Thursday, July 26, 2012

A Yank in Oxford: Day 5

I've managed to pick up a cold which is very uncomfortable and fatiguing. I want to be out every spare moment between classes exploring and writing, but with my throat a gravel road and my nose a faucet, I've had to tone it back a bit.
Last night we took a walk around University Park, which is beautiful but full of insects and in certain spots, litter. We almost trampled the cricket green, but our chaperon, Richard, stopped us in time.
As we walked through town to get to the park, Richard told us anecdotes about the various colleges we passed. Apparently Trinity and Balliol have a major rivalry. In the sixties it is reported that students from Balliol turfed the JCR of Trinity college and in turn, Trinity hoisted a "For Sale" sign over Balliol.
Keble college has a tense history with some of the other Oxford colleges as well. The red brick design was considered to be so ugly that a society was formed for the destruction of Keble. Members would pull bricks out of the building to tear it down slowly. Another student, Cate, said she went to get a closer look at Keble, and indeed, there are pocks in the building where bricks are missing. Some say that they would give you a free drink if you brought a Keble brick to The King's Arms.
Exeter, the college I'm at is one of the most central colleges in the town. We're right off the High Street, next to the covered market, and other major shopping areas. The benefits are that we walk out of our door and are immediately near something to see or do. Unfortunately, for rooms facing the street, the pubs can get quite noisy at night especially for staircase 15. Since we aren't within the college, walls, but out on the street, we hear quite a bit of shouting and singing late at night from the pubs.
However, staircase 15 was spared the hubbub of this morning. Apparently an insect flew into the smoke detector and somehow set it off around 4 am. Everyone in the first 14 staircases had to stumble out in their pajamas.
I'm having trouble with my card reader, but promise to get some photos up this weekend!
Last night seven of us hit Eagle and Child and then Lamb and Flag, I'll have to give my full view of those later  in some sort of pub master post.

Monday, July 23, 2012

A Yank in Oxford: The First 36 Hours

I'm actually surprised how quickly I'm getting over my jet-lag. I forced myself to stay awake until ten o'clock last night (after arriving yesterday morning). Arriving wasn't so bad either, though I did doze off on the train, I woke up before my stop.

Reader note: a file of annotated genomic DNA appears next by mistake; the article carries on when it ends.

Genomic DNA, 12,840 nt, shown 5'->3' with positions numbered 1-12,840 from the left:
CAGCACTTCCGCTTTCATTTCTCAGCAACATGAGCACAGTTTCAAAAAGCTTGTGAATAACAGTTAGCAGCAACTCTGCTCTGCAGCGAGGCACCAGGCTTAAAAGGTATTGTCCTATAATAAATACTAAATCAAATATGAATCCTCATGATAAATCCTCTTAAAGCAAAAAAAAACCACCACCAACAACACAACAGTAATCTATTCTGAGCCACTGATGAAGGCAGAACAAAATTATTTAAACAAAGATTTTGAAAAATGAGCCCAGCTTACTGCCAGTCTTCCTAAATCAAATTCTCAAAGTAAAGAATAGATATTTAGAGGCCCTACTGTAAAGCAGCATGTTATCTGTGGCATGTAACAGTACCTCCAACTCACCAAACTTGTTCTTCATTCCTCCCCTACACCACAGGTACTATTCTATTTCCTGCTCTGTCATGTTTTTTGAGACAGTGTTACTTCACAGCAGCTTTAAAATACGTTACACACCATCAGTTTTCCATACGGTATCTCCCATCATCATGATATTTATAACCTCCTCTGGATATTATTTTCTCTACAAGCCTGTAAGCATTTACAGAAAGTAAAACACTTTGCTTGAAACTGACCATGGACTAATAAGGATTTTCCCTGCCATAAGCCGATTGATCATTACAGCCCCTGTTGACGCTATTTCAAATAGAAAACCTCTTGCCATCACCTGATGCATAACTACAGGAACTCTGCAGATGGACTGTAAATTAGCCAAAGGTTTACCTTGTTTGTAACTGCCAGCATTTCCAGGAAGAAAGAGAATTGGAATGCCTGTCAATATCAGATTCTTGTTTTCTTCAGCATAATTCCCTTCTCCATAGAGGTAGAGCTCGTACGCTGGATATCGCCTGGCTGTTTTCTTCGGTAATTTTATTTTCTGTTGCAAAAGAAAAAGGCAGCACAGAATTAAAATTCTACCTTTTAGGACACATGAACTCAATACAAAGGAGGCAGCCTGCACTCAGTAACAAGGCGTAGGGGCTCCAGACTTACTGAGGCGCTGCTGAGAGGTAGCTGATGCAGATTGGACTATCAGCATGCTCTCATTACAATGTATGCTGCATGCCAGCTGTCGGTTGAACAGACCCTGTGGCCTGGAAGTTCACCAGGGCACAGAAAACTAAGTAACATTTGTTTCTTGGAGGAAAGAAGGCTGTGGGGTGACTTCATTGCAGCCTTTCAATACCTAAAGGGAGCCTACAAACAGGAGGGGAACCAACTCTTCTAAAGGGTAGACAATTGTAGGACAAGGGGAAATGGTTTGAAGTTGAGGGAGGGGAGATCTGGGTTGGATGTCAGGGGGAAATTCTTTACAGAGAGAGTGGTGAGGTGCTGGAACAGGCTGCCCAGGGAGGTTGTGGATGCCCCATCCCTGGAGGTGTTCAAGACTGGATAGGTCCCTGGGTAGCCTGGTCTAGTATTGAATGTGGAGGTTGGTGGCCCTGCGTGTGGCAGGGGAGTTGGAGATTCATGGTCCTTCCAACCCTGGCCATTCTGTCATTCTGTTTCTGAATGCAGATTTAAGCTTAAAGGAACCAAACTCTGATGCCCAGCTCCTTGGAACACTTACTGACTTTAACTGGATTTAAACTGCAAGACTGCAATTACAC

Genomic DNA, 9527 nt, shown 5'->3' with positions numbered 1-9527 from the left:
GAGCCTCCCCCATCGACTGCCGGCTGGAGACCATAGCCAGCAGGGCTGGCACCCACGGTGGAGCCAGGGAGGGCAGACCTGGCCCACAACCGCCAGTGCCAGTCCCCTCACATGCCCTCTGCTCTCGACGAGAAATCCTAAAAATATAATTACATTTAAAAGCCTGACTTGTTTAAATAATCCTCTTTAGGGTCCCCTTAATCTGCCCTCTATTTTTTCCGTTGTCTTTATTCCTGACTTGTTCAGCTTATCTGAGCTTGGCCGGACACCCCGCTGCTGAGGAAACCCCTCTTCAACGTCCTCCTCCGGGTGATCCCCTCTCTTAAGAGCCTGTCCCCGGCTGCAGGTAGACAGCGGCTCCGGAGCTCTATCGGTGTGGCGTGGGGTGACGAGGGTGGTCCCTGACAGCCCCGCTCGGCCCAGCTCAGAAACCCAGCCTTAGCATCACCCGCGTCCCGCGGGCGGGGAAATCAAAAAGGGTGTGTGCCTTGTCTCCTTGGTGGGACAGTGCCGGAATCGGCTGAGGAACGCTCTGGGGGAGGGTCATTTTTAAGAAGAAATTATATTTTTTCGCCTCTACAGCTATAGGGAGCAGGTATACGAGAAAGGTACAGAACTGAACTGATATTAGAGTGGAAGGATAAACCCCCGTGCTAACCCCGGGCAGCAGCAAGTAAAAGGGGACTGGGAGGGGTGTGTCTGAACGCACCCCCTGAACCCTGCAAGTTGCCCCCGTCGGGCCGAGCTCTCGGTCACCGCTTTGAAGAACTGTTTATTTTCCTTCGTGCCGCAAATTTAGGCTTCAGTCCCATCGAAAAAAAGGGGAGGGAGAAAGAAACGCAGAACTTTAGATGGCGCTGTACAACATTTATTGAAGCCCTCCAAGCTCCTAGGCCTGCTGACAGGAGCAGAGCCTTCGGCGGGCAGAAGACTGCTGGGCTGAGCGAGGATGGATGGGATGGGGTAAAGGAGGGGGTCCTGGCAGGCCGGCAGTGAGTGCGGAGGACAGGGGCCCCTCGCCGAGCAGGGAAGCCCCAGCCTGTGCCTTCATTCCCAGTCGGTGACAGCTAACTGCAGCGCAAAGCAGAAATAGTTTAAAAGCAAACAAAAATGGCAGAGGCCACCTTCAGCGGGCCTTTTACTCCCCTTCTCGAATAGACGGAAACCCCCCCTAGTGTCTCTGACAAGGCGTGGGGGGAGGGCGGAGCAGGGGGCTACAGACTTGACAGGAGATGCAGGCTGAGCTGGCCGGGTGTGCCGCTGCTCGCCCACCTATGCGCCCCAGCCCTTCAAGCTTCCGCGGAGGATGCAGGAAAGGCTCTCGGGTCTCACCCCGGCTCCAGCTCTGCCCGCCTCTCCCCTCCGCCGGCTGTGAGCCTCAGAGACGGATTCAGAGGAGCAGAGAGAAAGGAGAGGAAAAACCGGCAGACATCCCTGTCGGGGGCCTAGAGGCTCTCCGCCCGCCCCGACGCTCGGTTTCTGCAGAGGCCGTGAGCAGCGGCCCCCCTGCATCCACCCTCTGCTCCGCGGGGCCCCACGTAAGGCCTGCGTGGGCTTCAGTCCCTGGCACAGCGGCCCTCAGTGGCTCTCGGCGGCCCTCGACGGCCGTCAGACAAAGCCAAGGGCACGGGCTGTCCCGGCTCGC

So far, I've already taken a few walks around the city and have seen several of the other colleges. We went on a "Pub Walk" to two pubs tonight, I tried a half of some of the local beers. This afternoon I bought books at "The Last Book Store" where all the books are two pounds-- I'm afraid that shop will make me go over my luggage weight allowance very quickly. Then another student and I went to the Bodleian and didn't have time for a tour, but went to the Divinity School and the tea shop.
I feel morally obligated to drink all the tea I possibly can while in England.
Similarly, I feel obligated to take in some Shakespeare while I'm here. There are several productions going on at the moment, so I should make at least one.
I did also try marmite at breakfast this morning. A savory yeast paste on my toast? Odd. Takes some getting used to. I might like it on something else, or in something, it's very strong on its own.
Anyway, I'm swooning over all the old buildings, taking dozens of photographs which I'll upload later this week, and just generally getting the lay of the land so far.

Saturday, July 14, 2012

Countdown to Oxford: Misconceptions

One more week stateside, so I thought I'd collect the best, or rather the worst misconceptions about Oxford, England, and Europe in general I've heard over the last few months.
Now, I have plenty of really intelligent culturally aware friends, but sometimes they say things that are ridiculous or not properly thought through. They sometimes realize it shortly after they've said it. A few of these comments were made in earnest, by some less culturally aware friends and acquaintances, which does make me question American education.

"Will you have the internet in England?"

"It's not like England's in Europe."

"You're going to be so close to everything, you'll have to take a day to go to the Swiss Alps."

"Oxford, London, what's the difference?"

"I've been telling everyone about your trip to London."

"You do know that everyone in England hates Americans, right? It's a good thing you're not going to France, they really hate us all."

"You'll have to go to Paris on the weekends, it'll be like, an hour away."

"It'll be all chicks at Oxford, right? I mean it's a girls school."